The ACLU of Colorado has filed a lawsuit against Adams State University on behalf of a former professor who started a website critical of hiring practices and was then banned from campus — and subsequently accused of posing a public safety risk by the university's president.
As we first reported last October, Danny Ledonne got an unexpected visit from the chief of ASU campus police shortly after he launched WatchingAdams, a watchdog website that published ASU salary data and raised issues about fair pay for adjunct instructors. Ledonne had taught film courses at ASU for four years before his contract wasn't renewed last summer; he's since emerged as a persistent critic of university hiring and compensation policies. The chief handed him a letter from ASU president Beverlee J. McClure, informing Ledonne that he would be arrested for trespassing if he stepped onto campus property.
The dispute quickly escalated, with Ledonne claiming the ban from a public campus was retaliatory, while campus officials insisted that Ledonne's banishment was a result of "safety concerns." President Beverlee McClure told the Alamosa Valley Courier that Ledonne is "a threat to our staff and students" and accused him of "harassment" and even "terrorism against me and the previous president." Ledonne denied making any threats.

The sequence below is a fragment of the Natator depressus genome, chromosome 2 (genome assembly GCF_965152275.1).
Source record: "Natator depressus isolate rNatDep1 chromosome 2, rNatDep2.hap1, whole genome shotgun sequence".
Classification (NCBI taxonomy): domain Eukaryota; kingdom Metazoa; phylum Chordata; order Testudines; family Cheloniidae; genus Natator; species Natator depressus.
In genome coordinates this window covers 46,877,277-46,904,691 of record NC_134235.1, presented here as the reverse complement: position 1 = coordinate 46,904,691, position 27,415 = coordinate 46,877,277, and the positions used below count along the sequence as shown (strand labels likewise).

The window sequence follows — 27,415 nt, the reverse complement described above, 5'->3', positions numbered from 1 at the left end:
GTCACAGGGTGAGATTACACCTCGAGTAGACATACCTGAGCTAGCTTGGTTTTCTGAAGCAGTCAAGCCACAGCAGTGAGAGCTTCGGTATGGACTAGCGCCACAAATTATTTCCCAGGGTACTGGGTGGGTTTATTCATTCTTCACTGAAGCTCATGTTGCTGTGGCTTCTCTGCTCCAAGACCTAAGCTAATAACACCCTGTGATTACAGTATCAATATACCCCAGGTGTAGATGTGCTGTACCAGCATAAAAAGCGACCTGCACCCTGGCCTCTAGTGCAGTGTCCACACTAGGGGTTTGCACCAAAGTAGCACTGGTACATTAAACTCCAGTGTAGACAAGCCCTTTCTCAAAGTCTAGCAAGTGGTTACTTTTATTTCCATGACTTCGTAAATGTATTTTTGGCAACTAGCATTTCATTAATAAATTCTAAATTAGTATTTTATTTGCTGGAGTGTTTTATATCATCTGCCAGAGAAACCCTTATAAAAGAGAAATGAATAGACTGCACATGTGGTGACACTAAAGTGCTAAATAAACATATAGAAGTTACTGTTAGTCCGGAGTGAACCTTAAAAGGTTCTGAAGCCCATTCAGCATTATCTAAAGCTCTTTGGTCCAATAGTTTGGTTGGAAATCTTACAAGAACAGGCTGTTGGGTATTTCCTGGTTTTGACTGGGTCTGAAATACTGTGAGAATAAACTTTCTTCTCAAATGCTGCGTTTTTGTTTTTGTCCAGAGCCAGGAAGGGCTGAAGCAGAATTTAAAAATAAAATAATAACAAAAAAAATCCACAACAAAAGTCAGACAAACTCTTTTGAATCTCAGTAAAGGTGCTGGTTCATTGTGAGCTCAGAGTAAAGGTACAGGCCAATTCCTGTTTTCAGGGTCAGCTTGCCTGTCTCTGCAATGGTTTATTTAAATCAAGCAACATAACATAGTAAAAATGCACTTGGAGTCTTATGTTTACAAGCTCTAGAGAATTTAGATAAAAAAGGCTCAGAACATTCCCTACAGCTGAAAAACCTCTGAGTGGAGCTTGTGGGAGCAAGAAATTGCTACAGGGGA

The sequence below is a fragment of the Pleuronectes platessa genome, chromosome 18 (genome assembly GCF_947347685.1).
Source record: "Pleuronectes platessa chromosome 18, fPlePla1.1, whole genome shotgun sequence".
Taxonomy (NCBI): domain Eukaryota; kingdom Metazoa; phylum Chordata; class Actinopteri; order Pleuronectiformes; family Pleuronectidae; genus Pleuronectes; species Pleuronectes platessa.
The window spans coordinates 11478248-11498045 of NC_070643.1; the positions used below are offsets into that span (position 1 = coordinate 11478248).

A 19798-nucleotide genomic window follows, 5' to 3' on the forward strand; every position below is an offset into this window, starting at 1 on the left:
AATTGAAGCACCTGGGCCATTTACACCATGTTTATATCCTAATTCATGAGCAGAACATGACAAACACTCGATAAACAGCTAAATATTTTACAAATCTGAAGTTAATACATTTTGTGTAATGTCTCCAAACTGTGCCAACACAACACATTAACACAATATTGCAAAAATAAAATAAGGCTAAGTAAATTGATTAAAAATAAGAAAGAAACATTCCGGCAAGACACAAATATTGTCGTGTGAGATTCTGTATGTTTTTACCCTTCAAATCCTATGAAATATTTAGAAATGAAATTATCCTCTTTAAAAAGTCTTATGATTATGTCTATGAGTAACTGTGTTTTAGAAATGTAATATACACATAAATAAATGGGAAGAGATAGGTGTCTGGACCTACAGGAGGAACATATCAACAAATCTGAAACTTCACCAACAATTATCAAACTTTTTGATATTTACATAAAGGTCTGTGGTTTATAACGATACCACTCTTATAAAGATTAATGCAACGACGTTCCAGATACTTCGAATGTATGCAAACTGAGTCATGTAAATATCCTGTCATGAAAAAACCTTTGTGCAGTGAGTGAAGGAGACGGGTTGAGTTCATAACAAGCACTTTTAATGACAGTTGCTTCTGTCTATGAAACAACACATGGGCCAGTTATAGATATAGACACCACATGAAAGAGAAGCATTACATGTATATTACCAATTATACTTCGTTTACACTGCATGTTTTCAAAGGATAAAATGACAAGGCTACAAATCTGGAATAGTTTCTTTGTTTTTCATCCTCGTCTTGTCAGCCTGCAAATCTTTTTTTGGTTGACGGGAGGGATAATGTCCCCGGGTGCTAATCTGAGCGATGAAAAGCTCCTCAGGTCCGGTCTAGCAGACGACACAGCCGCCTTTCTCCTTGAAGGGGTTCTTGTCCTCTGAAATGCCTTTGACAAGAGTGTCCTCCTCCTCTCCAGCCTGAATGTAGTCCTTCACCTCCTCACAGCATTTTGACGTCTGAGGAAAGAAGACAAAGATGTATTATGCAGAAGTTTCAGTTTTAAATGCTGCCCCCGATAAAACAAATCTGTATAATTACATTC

Enter the ACLU. "Not only were Danny Ledonne's First Amendment rights violated when university officials retaliated against him for operating a website criticizing their policies, the ban was issued without notice or an explanation of the evidence being used to support it," says ACLU of Colorado legal director Mark Silverstein.
In response to the lawsuit, the university issued a statement indicating that officials welcomed the opportunity to clarify the reasons behind their actions: "We look forward to making the case that the University’s actions were based solely on evidence and belief that Mr. Ledonne’s longstanding pattern of inappropriate actions and threatening statements required us to act in an abundance of caution to protect our students, faculty and staff. We will aggressively contest any accusation that our safety-based decisions were in any way related to Constitutionally protected freedom of expression.
"As part of the legal process, we will now be able to share a substantial amount of information behind our decisions that we have legally been unable to share. Mr. Ledonne has declined our request to release this information publicly and we have had to honor that request. This lawsuit will remove that prohibition."
For more on the details of the dispute, read the ACLU complaint below.
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